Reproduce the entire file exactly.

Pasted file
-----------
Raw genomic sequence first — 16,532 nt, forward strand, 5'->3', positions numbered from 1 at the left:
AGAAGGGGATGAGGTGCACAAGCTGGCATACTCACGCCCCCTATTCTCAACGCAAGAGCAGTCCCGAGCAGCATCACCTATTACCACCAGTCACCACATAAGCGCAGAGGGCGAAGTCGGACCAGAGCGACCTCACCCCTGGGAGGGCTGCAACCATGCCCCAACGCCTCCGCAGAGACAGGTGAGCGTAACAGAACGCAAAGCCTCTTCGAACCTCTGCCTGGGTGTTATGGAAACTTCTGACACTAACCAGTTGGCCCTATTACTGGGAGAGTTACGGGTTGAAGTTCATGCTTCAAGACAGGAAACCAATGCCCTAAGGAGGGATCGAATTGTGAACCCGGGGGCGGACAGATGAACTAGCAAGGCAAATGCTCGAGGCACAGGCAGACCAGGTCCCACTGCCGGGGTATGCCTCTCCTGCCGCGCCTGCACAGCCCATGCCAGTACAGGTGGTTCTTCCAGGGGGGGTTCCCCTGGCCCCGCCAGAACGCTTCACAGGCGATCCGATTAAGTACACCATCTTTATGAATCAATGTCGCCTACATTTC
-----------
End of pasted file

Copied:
Raw genomic sequence first — 16,532 nt, forward strand, 5'->3', positions numbered from 1 at the left:
AGAAGGGGATGAGGTGCACAAGCTGGCATACTCACGCCCCCTATTCTCAACGCAAGAGCAGTCCCGAGCAGCATCACCTATTACCACCAGTCACCACATAAGCGCAGAGGGCGAAGTCGGACCAGAGCGACCTCACCCCTGGGAGGGCTGCAACCATGCCCCAACGCCTCCGCAGAGACAGGTGAGCGTAACAGAACGCAAAGCCTCTTCGAACCTCTGCCTGGGTGTTATGGAAACTTCTGACACTAACCAGTTGGCCCTATTACTGGGAGAGTTACGGGTTGAAGTTCATGCTTCAAGACAGGAAACCAATGCCCTAAGGAGGGATCGAATTGTGAACCCGGGGGCGGACAGATGAACTAGCAAGGCAAATGCTCGAGGCACAGGCAGACCAGGTCCCACTGCCGGGGTATGCCTCTCCTGCCGCGCCTGCACAGCCCATGCCAGTACAGGTGGTTCTTCCAGGGGGGGTTCCCCTGGCCCCGCCAGAACGCTTCACAGGCGATCCGATTAAGTACACCATCTTTATGAATCAATGTCGCCTACATTTC